Ryan A. Bressler

  • Second Lieutenant
  • Korea


Second Lieutenant Ryan “Andy” Bressler was born in Harrisburg, Pennsylvania in 1928. At age three, he moved to Kingston, Rhode Island when his father, Raymond G. Bressler, assumed the role as President of Rhode Island State College (now the University of Rhode Island). Bressler spent the next ten years of his childhood were spent on the campus in Kingston. His family was the first to occupy the newly built URI President’s House. Bressler graduated from Lockwood High School in Warwick in 1946.

He enrolled at the University of Connecticut and left after his first year to join the Army. He served as an Infantry Instructor at Fort Knox, Kentucky from June 1947 until December 1948. He resumed his studies at the University of Rhode Island in January 1949 where he became the ROTC Cadet Colonel his senior year and a member of the National Society Scabbard and Blade. He was an honor student and a member of Tau Kappa Epsilon Fraternity. Bressler graduated in January 1952 with a Bachelor’s Degree in Agricultural Economics and was commissioned as a Second Lieutenant of Infantry.

While a graduate student at the University of Connecticut, he was recalled to active duty in May 1952 for immediate service in the Korean War. Second Lieutenant Bressler was assigned to the 31st Infantry Regiment, 7th Infantry Division. Four days after his arrival in Korea, he found himself leading an Infantry Platoon into combat. His platoon manned the listening posts for his unit on what was known as Pork Chop Hill. From December 1952, the outpost was part of the 7th Infantry Division’s defensive sector.

Pork Chop Hill was one of several exposed hill outposts in front of the Main Line of Resistance which were defended by a single company or platoon positioned in sand-bagged bunkers connected with trenches. Opposing the 7th Infantry Division were two divisions of the Chinese Communist Forces: the 141st Division and the 67th Division–both veteran, well-trained units with expertise in night infantry assaults, patrolling, ambushes and mountain warfare. Both the United Nations Command and the Chinese had used military operations on Pork Chop Hill to gain leverage or make political statements relevant to the armistice negotiations since early 1952.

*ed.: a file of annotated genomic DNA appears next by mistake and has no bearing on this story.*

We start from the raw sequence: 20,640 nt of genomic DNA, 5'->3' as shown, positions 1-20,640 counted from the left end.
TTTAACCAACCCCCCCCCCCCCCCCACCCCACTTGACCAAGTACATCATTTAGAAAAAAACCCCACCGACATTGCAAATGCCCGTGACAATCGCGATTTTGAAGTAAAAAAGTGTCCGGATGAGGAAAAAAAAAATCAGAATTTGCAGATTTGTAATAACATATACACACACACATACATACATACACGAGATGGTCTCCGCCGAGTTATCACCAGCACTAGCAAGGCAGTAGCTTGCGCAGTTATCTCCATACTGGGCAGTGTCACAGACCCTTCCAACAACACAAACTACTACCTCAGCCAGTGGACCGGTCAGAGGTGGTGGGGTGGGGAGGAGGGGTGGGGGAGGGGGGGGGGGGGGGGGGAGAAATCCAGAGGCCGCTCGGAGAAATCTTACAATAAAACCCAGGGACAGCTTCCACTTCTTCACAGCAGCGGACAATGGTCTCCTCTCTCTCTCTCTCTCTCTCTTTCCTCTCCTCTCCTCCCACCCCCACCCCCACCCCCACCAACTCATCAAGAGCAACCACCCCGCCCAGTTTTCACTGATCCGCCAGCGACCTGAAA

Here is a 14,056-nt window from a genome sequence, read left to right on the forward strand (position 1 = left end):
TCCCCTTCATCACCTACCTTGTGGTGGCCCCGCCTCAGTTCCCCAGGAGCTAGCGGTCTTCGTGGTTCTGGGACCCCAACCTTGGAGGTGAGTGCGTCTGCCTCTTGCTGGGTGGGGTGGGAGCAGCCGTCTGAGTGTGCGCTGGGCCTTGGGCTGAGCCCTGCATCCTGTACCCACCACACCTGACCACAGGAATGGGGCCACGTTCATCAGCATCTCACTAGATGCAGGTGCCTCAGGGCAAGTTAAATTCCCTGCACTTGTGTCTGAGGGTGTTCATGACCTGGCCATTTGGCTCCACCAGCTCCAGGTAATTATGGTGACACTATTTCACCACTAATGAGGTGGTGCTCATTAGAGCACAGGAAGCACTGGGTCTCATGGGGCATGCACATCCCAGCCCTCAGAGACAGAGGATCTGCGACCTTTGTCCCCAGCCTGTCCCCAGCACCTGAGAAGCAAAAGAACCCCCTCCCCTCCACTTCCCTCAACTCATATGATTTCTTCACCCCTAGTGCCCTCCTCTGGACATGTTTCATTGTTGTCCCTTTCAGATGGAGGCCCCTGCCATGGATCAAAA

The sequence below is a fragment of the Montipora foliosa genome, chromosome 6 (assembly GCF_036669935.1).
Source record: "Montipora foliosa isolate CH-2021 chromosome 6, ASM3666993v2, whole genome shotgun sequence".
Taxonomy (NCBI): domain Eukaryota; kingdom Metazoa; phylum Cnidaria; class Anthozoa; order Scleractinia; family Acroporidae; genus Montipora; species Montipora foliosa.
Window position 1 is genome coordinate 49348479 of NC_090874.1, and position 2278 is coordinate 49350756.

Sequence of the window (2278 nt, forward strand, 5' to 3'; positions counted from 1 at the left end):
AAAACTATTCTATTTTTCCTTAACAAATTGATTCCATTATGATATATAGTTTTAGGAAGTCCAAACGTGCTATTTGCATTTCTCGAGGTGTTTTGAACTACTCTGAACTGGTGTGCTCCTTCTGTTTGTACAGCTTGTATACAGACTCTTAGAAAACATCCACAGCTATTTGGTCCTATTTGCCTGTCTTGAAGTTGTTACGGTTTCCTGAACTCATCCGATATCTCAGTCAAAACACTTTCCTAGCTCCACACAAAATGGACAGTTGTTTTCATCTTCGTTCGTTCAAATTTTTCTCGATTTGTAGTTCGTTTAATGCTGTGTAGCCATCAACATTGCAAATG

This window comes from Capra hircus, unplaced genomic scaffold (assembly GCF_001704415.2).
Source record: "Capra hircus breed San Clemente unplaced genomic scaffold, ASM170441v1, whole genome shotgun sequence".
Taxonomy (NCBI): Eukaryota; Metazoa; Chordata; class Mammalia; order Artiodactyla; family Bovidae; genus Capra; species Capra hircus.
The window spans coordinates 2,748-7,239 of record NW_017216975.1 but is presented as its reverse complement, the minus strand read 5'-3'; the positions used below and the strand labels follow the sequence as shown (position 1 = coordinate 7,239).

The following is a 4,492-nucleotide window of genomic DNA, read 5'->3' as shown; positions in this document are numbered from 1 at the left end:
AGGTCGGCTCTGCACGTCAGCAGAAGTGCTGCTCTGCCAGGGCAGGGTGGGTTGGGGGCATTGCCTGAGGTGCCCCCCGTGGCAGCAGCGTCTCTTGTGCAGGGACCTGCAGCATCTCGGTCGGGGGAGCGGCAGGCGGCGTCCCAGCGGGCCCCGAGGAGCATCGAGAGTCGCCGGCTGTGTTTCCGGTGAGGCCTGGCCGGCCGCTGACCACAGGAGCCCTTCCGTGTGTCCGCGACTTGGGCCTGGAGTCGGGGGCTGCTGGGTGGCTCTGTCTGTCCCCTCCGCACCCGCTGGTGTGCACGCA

The first battle on Pork Chop Hill occurred near Operation Little Switch, prior to the exchange of ill and injured POWs scheduled for 20 April. The Chinese command authorized the 17 April attack to demonstrate that agreement in contentious negotiations did not mean a willingness to quit fighting. Second Lieutenant Bressler’s unit was the focus of the Chinese attack.

In late evening of 17 April 1953, Chinese forces infiltrated the American positions and encircled his platoon’s position. As the battle developed, Second Lieutenant Bressler fought off enemy forces all around his Command Post bunker. He issued commands and provided inspirational leadership to his men as they fought the enemy within their trench and bunker fighting positions. Both American and Chinese artillery fires were brought to bear on the now mixed Chinese and American forces.

The Platoon bunker collapsed under the artillery shelling, killing several soldiers and mortally wounding and trapping Second Lieutenant Bressler. While his Platoon Sergeant tried valiantly to free the wounded Bressler and other wounded soldiers, he found he could not save them. Second Lieutenant Bressler ordered his Platoon Sergeant to leave the collapsed bunker and report to the Company Command Post to provide the Company Commander with critical information on the enemy’s disposition and strength. Second Lieutenant Bressler died of his wounds in the bunker on 17 April 1953.

Second Lieutenant Bressler made the ultimate sacrifice for his men, his unit and his nation. His exemplary devotion to duty, personal bravery and outstanding leadership is in the highest traditions of the military service and reflect great credit upon himself his family and the University of Rhode Island. Second Lieutenant Bressler was laid to rest with full military honors at the San Francisco National Cemetery at the Presidio, California.